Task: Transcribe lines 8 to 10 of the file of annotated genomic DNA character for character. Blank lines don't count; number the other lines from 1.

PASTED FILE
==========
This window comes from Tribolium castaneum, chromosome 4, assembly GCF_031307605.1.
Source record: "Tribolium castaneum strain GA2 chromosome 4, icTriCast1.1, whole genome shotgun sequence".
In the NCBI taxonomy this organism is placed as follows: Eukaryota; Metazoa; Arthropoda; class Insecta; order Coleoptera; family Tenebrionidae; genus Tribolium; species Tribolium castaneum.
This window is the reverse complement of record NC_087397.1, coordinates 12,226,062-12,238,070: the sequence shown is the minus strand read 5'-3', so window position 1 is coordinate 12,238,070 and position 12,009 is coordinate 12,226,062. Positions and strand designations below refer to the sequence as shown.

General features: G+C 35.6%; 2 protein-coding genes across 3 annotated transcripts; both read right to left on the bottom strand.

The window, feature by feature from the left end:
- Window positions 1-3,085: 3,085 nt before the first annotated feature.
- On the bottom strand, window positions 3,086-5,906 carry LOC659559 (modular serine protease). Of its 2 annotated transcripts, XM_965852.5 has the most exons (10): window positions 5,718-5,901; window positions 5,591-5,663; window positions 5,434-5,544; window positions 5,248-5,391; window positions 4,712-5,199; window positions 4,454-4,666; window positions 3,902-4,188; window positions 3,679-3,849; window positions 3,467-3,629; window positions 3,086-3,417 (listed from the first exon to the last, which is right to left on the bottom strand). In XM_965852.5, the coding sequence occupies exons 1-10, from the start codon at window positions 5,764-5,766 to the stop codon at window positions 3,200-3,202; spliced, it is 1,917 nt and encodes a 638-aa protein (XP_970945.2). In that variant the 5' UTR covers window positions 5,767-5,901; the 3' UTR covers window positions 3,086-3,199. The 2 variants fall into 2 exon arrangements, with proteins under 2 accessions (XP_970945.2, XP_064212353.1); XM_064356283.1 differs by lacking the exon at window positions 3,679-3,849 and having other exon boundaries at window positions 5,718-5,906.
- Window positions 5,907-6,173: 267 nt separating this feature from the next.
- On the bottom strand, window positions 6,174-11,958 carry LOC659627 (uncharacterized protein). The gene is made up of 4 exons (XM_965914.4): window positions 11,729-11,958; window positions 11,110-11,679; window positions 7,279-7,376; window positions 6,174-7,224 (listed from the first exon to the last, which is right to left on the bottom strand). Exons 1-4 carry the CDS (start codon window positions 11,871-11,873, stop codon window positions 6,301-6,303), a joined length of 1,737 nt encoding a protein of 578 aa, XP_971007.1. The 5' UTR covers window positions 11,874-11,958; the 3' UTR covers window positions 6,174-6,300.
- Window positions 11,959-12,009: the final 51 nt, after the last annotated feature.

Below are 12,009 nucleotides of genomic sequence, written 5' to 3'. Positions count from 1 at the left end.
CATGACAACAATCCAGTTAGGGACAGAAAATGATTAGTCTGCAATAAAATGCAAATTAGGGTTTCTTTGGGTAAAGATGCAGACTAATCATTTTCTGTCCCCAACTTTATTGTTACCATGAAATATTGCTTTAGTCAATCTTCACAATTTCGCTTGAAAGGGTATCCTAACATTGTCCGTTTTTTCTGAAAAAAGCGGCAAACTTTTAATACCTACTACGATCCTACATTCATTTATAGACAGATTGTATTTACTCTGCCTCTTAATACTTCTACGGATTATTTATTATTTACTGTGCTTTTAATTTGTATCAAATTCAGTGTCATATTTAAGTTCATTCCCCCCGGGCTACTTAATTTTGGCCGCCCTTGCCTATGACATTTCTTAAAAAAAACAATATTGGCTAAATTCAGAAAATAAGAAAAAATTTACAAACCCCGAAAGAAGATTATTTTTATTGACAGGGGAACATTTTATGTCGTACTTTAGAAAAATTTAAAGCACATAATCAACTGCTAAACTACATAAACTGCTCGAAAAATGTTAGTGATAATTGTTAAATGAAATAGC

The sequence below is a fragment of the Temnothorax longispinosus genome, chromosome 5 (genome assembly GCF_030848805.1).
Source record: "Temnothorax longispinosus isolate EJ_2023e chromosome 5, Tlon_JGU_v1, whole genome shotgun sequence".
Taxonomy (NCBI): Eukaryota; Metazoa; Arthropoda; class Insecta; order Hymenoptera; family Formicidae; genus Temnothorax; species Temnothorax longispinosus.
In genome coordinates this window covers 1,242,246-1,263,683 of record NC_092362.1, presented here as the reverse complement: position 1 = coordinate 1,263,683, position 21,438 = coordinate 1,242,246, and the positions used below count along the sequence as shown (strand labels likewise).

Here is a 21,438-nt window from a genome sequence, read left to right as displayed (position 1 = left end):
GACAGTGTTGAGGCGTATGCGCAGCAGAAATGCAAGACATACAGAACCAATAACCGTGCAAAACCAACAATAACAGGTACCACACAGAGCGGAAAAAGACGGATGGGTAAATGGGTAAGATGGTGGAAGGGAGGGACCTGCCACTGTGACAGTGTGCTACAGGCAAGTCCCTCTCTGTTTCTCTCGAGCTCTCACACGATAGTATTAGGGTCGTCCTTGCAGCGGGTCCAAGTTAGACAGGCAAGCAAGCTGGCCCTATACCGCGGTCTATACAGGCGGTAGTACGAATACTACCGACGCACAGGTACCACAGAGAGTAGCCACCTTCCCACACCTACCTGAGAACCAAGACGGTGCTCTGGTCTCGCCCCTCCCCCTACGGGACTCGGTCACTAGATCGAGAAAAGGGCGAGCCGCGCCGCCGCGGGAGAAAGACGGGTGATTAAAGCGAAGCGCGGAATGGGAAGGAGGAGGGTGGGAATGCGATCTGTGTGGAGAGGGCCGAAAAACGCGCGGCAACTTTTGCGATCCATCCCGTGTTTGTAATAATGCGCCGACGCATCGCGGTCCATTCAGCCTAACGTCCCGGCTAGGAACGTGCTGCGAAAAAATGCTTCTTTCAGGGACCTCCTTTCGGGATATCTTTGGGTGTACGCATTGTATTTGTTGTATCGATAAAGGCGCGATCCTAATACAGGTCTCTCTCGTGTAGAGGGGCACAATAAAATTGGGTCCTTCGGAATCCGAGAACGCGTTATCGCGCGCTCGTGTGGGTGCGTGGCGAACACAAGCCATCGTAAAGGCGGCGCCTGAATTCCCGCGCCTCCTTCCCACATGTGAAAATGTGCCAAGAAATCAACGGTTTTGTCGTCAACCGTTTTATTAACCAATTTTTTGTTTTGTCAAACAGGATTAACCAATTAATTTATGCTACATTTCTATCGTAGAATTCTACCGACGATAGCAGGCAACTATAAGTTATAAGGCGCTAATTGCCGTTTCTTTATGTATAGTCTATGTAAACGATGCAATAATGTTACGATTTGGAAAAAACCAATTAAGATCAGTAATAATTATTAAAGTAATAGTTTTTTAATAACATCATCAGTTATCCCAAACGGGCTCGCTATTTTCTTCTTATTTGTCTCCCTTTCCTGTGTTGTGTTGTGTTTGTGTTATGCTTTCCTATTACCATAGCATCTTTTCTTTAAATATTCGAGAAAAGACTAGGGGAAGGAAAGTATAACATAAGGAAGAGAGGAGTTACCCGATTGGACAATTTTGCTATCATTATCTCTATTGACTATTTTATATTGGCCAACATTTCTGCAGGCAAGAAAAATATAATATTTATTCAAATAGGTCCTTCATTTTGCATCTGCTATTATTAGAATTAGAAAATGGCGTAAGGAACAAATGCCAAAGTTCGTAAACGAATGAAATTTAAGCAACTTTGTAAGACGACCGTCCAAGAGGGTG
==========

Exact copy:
- On the bottom strand, window positions 3,086-5,906 carry LOC659559 (modular serine protease). Of its 2 annotated transcripts, XM_965852.5 has the most exons (10): window positions 5,718-5,901; window positions 5,591-5,663; window positions 5,434-5,544; window positions 5,248-5,391; window positions 4,712-5,199; window positions 4,454-4,666; window positions 3,902-4,188; window positions 3,679-3,849; window positions 3,467-3,629; window positions 3,086-3,417 (listed from the first exon to the last, which is right to left on the bottom strand). In XM_965852.5, the coding sequence occupies exons 1-10, from the start codon at window positions 5,764-5,766 to the stop codon at window positions 3,200-3,202; spliced, it is 1,917 nt and encodes a 638-aa protein (XP_970945.2). In that variant the 5' UTR covers window positions 5,767-5,901; the 3' UTR covers window positions 3,086-3,199. The 2 variants fall into 2 exon arrangements, with proteins under 2 accessions (XP_970945.2, XP_064212353.1); XM_064356283.1 differs by lacking the exon at window positions 3,679-3,849 and having other exon boundaries at window positions 5,718-5,906.
- Window positions 5,907-6,173: 267 nt separating this feature from the next.
- On the bottom strand, window positions 6,174-11,958 carry LOC659627 (uncharacterized protein). The gene is made up of 4 exons (XM_965914.4): window positions 11,729-11,958; window positions 11,110-11,679; window positions 7,279-7,376; window positions 6,174-7,224 (listed from the first exon to the last, which is right to left on the bottom strand). Exons 1-4 carry the CDS (start codon window positions 11,871-11,873, stop codon window positions 6,301-6,303), a joined length of 1,737 nt encoding a protein of 578 aa, XP_971007.1. The 5' UTR covers window positions 11,874-11,958; the 3' UTR covers window positions 6,174-6,300.